Company car guide: glossary
Do you know your P11d from your PHEV? Well, don't worry if you don't, because this is your A to Z of driving on business...
Battery electric vehicle. Over the past couple of years, these have become hot property in the company car market, as favourable tax rates make electric cars extremely cheap for a company car driver. For the 2021/22 tax year, a pure electric vehicle is in the 1% tax band, making a high-performance EV cheaper in tax than a small hatchback with an internal combustion engine. However, your employer still needs to be willing to pay the monthly leasing bill, which will almost certainly be much higher than the cost of a conventionally powered car of similar size.
Benefit-in-kind. This is Her Majesty's Revenue & Customs' (HMRC's) term for any benefit you receive on top of your salary. If, for example, your company supplies you with a car that you can use outside of work, that's considered a benefit, and you pay tax on the value of that benefit: hence benefit-in-kind tax. The amount of tax you pay depends on the value of the car and its CO2 emissions. If the car is a diesel, whether it meets the latest emissions standard is also a factor. If it's a plug-in hybrid, then the car's all-electric range is another contributor to the car's tax banding.
Some employers may offer you an allowance towards buying and running your own car as an alternative to a company car. On the plus side, you're not restricted to the list of cars your company is happy to supply. On the minus side, any unexpected bills will be down to you. You should also keep in mind that you will be taxed on your car allowance at your income tax rate.
Diesel cars have come to be perceived as 'dirty' compared with petrol-powered models. While the reality is not so clear cut, a 4% surcharge has applied since 2018 (before that, the diesel penalty was 3%). Only cars which meet the latest RDE2 emissions standard (explained below) are exempt from the surcharge. Since January 2021, all new cars have been required to meet the RDE2 standard, so the surcharge will only apply to cars registered before this date.
The 'grey fleet' is a term for private cars used for business purposes. They're not company cars, but they're not merely private vehicles either. There are some advantages to running a 'grey' car rather than a company car. It's up to you what car you own, so if you want a car that your employer wouldn't be happy to supply then you have that independence. However, general maintenance costs will be down to you, rather than covered by your employer. What's more, your employer may not be keen on you driving your own car for work purposes if it's an older vehicle lacking in modern safety equipment. If you plan to claim fuel on expenses, they may also be unhappy if the car has high fuel consumption.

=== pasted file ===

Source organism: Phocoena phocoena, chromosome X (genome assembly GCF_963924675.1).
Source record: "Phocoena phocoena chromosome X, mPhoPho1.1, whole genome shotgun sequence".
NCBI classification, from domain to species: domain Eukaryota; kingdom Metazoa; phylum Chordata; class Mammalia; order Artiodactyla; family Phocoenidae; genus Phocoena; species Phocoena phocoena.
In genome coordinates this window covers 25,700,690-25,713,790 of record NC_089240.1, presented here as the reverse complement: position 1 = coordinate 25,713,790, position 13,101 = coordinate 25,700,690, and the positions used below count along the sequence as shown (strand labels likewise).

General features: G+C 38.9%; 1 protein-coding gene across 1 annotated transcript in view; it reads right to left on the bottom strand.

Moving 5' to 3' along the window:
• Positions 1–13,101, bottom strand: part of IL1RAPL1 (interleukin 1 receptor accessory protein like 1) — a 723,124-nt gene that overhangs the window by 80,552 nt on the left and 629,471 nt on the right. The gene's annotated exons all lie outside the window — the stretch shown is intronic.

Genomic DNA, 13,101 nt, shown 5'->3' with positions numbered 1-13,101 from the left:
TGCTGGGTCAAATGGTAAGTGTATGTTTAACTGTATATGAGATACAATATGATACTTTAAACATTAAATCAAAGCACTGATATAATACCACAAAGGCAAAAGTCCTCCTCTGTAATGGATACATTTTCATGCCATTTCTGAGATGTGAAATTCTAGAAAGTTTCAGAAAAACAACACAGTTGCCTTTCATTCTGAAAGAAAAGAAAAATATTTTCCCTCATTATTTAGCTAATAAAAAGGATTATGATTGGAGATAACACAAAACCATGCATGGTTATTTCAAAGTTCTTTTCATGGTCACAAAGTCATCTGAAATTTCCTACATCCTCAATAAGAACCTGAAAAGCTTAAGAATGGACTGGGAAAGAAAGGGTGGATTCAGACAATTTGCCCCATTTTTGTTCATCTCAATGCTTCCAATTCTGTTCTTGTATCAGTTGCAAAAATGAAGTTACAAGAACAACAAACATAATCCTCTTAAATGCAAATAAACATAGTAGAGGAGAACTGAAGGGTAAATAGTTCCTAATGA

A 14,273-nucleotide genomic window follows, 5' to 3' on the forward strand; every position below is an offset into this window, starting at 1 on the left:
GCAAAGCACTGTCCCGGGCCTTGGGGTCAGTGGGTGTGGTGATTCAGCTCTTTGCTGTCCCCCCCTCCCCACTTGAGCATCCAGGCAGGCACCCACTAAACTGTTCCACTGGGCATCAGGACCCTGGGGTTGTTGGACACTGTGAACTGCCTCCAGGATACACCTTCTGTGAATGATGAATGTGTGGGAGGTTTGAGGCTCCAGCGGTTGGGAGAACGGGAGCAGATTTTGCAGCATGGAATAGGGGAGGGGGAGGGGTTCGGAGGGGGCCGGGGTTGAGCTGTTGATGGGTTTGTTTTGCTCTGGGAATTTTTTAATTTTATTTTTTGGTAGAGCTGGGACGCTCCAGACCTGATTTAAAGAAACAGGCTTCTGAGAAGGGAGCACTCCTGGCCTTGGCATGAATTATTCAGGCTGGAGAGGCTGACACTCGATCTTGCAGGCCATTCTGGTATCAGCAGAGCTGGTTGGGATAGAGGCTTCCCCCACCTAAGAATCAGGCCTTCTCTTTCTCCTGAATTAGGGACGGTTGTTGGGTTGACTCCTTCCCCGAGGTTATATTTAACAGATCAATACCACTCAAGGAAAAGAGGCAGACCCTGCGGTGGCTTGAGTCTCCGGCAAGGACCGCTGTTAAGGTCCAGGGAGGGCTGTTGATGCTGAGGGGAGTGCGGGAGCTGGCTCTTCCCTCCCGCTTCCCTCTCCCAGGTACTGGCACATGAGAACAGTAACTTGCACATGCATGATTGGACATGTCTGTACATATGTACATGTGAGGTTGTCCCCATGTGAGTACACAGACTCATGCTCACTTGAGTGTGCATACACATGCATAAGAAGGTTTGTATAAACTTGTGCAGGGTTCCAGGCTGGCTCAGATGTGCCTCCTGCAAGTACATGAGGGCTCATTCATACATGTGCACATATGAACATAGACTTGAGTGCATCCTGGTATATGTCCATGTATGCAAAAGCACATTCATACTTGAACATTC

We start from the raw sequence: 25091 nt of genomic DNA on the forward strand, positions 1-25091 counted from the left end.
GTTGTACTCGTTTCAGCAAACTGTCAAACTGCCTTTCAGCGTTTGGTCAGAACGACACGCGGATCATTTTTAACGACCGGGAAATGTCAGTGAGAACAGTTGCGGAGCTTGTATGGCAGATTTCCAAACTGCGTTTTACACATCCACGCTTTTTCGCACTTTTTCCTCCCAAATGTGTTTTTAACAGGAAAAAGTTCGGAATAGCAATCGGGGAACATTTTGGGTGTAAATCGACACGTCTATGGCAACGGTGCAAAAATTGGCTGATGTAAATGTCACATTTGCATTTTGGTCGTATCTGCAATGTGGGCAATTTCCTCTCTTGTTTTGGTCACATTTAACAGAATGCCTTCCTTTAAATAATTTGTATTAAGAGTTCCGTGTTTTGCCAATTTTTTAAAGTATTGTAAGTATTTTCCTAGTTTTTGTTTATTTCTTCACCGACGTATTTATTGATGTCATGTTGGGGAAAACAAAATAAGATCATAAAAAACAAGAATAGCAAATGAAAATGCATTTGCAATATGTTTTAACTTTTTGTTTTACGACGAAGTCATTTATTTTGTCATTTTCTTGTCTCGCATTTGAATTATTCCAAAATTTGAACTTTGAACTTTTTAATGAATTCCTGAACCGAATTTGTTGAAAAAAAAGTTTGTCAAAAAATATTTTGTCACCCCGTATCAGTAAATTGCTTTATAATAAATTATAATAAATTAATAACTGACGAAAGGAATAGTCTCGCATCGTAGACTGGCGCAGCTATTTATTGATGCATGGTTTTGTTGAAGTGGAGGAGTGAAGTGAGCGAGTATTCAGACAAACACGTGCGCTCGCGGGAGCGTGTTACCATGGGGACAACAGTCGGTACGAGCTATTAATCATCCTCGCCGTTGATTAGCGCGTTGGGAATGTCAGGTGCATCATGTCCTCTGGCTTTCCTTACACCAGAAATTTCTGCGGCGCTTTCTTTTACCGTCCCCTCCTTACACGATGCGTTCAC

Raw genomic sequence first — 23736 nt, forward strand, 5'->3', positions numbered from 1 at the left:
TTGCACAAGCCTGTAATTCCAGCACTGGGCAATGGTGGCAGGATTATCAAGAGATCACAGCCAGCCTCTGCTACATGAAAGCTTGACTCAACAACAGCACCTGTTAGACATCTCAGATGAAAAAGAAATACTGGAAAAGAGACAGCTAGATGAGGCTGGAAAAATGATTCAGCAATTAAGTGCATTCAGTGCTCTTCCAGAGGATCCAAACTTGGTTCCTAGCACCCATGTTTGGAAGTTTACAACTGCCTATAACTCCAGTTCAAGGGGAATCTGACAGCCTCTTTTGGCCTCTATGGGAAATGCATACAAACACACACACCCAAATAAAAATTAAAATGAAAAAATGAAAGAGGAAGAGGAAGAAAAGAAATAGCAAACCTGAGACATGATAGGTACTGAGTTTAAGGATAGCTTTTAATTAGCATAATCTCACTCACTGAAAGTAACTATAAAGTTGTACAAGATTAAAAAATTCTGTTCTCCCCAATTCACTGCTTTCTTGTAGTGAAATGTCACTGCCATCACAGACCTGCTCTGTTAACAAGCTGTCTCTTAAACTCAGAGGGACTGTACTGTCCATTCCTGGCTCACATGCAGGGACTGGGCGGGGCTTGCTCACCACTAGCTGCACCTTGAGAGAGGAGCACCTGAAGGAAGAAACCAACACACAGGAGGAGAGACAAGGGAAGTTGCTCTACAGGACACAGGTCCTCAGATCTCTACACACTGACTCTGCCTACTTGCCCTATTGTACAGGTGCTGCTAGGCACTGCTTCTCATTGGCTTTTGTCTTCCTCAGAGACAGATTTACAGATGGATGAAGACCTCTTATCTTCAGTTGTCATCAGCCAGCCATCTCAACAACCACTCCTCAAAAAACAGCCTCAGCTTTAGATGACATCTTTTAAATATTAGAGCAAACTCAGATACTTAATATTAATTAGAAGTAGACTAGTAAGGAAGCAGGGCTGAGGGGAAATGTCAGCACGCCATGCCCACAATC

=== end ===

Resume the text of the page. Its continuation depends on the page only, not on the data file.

Your income tax band is important in determining your benefit-in-kind tax bill for running a company car. That's because you are taxed on the benefit of having the car at your income tax rate. Earnings between £12,501 and £50,000 are taxed at the basic rate of 20%; £50,001 to £150,000 is taxed at 40%; more than this sees the rate increase to 45%.
Mileage allowance payments. These are the amounts you can claim towards the cost of running your own car on business without being taxed. For the first 10,000 miles in a tax year, you can claim 45p per mile. Once over 10,000 miles, the rate drops to 25p.
Short for New European Driving Cycle, but in reality this emissions test standard is anything but new. Last updated in 1997, it has been phased out in favour of WLTP (see below). Carbon dioxide figures derived from the NEDC standard are still used for tax purposes for cars registered before 6 April 2020.
Strictly speaking the P11d is a tax form, but the term is used to describe the value of a company car for tax purposes. This is the list price, including delivery charges, the cost of options, and VAT, but excluding the first year's car tax and the registration fee.
PHEV is short for plug-in hybrid electric vehicle. BIK rates heavily favour PHEVs over petrol and diesel cars, especially if they can travel a healthy distance on electric power alone.
Laboratory-based emissions testing of new cars is now complemented by on-the-road tests. These are called the Real Driving Emissions tests. This extra testing was introduced alongside the WLTP lab tests (see below) to check that cars don't produce significantly more pollutants in real-world conditions than in a laboratory. RDE2 refers to the second-generation RDE standard, which allows an engine to emit 1.5 times the amount of NOx emissions permitted in laboratory testing.
All company cars are grouped in tax bands based on CO2 emissions. Range is also a factor for plug-in hybrid vehicles, while for a diesel car the rate will vary depending on whether the car meets the RDE2 emissions standard (see above). For the 2021/22 tax year, rates range from 1% to 37%.
Worldwide harmonised Light vehicle Test Procedure. This is the test now used to determine a car's official fuel economy and emissions figures, introduced in stages from 2017. It replaced the old NEDC protocol, which had been widely criticised for results which promised levels of fuel economy that were almost impossible to get neat in real-world conditions (take a look at the What Car? True MPG tests for an independent view of a car's fuel efficiency). WLTP improves upon NEDC with a longer test covering a wider variety of driving conditions. Car makers must now publish WLTP CO2 emissions as well as WLTP fuel economy figures for all new cars.
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